The Dallas Atheist Examiner is addressing some email questions she’s getting from believers and recently addressed nihilism, specifically the issue of atheism necessitating nihilism. I felt compelled to add something to the discussion…
Nihilism isn’t the conclusion of atheism because THERE IS NO CONCLUSION OF ATHEISM.
Atheism is the conclusion, reached by individuals after considering the claims of the existence of gods. Likewise, any other conclusions reached after that such as nihilism, humanism, Buddhism, or any other kind of ism are also reached by individuals by very individual reasons. In other words, a conclusion of atheism doesn’t necessitate any other ism; therefore, the debate over nihilism being a conclusion of atheism doesn’t make sense.
On the question of nihilism, I’m not sure which nihilism you’re referring to. The nihilism which says that there’s no inherent purpose or meaning to life and no inherent morals or value is one thing. The nihilism which is despair and pointlessness in light of the above is another. Just as atheism doesn’t necessitate nihilism, that first nihilism doesn’t necessitate the other nihilism. One can easily find the realization that there’s no inherent meaning, purpose and value as empowering, for now it is for each of us to assign meaning, purpose and value to our lives and everything in it.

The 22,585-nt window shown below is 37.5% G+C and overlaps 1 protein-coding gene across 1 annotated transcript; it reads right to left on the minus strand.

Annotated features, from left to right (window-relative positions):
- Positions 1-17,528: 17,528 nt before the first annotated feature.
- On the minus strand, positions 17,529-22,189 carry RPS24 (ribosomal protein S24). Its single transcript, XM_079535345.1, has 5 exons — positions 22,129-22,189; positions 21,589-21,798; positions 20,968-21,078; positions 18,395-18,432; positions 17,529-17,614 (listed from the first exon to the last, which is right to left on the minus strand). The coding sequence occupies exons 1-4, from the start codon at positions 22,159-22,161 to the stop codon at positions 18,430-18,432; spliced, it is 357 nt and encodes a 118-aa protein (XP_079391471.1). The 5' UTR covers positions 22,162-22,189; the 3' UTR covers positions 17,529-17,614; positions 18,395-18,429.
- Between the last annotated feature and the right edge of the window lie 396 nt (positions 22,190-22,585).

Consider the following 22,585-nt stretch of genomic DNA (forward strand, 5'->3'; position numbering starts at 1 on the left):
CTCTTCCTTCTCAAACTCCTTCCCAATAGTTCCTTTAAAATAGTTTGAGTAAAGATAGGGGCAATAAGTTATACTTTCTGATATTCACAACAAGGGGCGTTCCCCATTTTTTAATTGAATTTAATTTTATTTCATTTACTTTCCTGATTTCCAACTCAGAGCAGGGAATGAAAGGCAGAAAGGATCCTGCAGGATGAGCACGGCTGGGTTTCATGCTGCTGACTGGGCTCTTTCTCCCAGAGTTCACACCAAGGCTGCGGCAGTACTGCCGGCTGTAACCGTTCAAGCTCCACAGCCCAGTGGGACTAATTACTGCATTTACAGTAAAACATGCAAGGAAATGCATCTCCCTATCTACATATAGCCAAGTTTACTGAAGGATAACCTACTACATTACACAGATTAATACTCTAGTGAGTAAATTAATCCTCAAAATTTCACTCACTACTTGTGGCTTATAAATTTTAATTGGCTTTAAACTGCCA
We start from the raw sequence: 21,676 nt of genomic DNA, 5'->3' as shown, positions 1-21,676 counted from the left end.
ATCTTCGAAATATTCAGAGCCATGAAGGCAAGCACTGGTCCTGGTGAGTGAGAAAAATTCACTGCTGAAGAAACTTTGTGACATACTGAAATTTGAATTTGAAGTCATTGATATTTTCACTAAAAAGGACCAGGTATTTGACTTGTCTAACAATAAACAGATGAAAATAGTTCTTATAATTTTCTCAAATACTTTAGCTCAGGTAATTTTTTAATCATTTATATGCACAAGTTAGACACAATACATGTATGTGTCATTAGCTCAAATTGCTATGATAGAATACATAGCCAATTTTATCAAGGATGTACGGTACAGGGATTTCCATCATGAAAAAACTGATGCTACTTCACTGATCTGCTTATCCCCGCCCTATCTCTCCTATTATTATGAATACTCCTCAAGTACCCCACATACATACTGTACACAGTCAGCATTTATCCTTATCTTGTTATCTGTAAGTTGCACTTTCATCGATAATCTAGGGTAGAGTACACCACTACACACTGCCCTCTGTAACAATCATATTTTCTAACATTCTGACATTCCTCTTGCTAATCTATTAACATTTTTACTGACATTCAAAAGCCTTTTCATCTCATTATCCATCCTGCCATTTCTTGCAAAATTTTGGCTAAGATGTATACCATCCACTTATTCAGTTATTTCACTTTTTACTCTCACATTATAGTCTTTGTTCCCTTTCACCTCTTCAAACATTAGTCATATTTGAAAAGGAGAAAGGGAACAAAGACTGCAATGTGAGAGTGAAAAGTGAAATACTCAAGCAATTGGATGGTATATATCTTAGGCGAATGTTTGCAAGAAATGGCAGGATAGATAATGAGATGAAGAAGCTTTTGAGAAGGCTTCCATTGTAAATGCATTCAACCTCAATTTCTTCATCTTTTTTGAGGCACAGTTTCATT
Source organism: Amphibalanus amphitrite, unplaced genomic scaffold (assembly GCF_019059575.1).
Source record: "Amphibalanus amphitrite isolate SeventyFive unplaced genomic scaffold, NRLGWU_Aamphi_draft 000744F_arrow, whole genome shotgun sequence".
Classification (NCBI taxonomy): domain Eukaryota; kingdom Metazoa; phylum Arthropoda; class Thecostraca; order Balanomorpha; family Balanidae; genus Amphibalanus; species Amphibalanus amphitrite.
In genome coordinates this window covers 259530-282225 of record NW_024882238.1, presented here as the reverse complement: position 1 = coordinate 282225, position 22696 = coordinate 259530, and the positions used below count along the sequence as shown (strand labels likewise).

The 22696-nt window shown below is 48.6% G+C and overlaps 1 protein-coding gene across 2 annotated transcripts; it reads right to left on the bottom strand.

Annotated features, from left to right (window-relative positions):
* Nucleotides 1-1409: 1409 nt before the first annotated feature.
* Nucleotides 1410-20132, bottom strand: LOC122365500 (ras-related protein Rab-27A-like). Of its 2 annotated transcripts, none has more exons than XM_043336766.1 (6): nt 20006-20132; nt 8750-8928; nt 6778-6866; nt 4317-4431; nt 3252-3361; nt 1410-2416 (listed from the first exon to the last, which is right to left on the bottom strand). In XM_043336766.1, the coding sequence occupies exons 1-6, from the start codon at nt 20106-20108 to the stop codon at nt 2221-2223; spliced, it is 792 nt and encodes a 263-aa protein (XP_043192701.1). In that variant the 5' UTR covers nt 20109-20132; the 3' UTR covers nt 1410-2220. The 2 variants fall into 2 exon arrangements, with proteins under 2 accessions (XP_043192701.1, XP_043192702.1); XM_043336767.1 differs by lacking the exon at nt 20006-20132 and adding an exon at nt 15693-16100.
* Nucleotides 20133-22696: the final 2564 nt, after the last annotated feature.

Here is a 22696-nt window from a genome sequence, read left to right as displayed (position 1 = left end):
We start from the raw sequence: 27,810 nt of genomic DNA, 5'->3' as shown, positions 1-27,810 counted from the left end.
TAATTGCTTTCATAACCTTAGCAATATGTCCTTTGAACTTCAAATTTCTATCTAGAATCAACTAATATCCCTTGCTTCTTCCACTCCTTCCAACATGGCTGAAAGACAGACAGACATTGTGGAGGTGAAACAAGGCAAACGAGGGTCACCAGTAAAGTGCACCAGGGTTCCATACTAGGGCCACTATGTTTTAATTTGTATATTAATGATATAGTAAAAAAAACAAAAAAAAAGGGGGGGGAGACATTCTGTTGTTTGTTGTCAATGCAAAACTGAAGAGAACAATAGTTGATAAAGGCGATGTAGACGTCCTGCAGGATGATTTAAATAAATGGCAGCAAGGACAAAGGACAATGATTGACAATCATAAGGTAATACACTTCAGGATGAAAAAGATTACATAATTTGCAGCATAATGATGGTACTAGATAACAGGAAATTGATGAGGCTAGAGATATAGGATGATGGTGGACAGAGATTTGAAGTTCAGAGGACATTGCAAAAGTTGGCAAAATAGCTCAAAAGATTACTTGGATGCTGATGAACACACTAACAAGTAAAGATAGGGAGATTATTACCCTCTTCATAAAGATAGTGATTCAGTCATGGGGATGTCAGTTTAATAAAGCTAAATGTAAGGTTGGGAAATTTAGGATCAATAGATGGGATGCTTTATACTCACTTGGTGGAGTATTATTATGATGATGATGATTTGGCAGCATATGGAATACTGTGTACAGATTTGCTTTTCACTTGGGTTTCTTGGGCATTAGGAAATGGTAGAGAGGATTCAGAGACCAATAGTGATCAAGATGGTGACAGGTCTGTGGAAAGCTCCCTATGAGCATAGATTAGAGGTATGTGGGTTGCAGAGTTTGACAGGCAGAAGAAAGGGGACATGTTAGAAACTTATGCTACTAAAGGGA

Importance is subjective. It is for each of us to assign meaning, purpose and value to our lives and everything else in them. There doesn’t appear to be any inherent meaning or purpose to life or reality and although we take as true inherent value of say the air we breathe, again, that too is subjective. I mention this in order to clarify your statements, Kacey, concerning the importance of church or worshipping a god. Such activities may not be inherently important, but individuals can decide to make them important, just as I make my Sundays watching football important.